TUTORIAL

Hello to all our model makers and warmer friends, I want to share with you our working technique.

In Scenery Forge we have developed an easy way to make your plaster buildings harder and long lasting by applying polyurethane resin over them once they are built and dry.

As you surely know, plaster is an excellent material to work with since it's easily mixable and allows for fast reproductions. It's harmless to the mould and for us is easy to sculpt, cut, carve, modify and , in general, work with it.

These amazing characteristics come with some undesired defects: fragility. That's why in Scenery Forge we have developed this easy and costless technique to end that fragility and ease the painting of the finished piece.

We use and recommend you plasters that are not hard, since the harder plasters are are too difficult to sculpt and carve, and they can not absorb as much resin as softer plasters.

The use of economic and porous plasters together with the polyurethane resin will result in a material better than harder plasters and at a much minor cost. We use E-35 plaster type (commonly used in building) since it is capable of absorbing several layers of resin, it allows for easy reproduction and its price is very competitive. You can find the E-35 plaster in any building materials shop.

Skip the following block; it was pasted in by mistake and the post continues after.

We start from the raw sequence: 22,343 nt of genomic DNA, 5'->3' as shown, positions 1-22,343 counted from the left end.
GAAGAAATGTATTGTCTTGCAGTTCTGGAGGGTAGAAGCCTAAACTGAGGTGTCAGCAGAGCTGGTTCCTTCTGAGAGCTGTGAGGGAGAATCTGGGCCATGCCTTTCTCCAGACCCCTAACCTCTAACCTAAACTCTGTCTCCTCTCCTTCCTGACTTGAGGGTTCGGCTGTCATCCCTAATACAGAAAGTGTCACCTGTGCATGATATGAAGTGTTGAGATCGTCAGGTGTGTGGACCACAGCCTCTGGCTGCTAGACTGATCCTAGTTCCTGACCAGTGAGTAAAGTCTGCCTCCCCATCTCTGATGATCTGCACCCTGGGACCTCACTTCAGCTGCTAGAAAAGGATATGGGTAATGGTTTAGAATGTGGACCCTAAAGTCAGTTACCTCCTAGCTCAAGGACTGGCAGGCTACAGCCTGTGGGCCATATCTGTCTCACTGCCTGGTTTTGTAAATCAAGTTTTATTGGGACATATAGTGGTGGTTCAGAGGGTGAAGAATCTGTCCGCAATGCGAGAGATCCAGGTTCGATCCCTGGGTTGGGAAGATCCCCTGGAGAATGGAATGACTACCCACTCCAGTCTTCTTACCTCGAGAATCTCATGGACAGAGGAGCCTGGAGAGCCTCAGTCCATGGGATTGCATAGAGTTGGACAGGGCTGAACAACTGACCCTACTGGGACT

Polyurethane resin is a common material in model making. I recommend you to use the cheapest you can find, because it gives excellent results. It is very easy to use, just mix 50% of products A and B and you will have enough time to apply the liquid result (it takes 2,5 minutes to solidify).

We strongly recommend to prepare the resin in small amounts so you have the necessary time to apply it before it hardens, avoiding wasting material in the process.
You should apply the resin over dry plaster always, use a medium/big brush to extend it over the whole model to ease absorption.

After the first layer you'll be able to see how plaster has absorbed the resin fully, so you may want to apply a second, and even a third layer, that will make your models resistant to all kinds of hits.


When your building begins to look wet and shines it means the plaster can not absorb any more resin.
Remember to apply the resin in its most liquid state and extend it energetically with the brush to avoid accumulation in crevasses and drops.
This technique is easily applicable to all kinds of materials, not only plaster, so feel free to experiment on wood, cardboard and even cork.

Be careful not to overload the model with resin as it can cover small details if you put too much of it over the plaster. The appropriate use of resin will leave your model ready for priming and painting as resin will prevent that the plaster 'drinks' the painting.

Remember, all our samples were made with this technique, without measuring, just by combining different pieces from our moulds.

I really hope this technique proves to be as helpful to you as it is for us.

Thanks for your visit!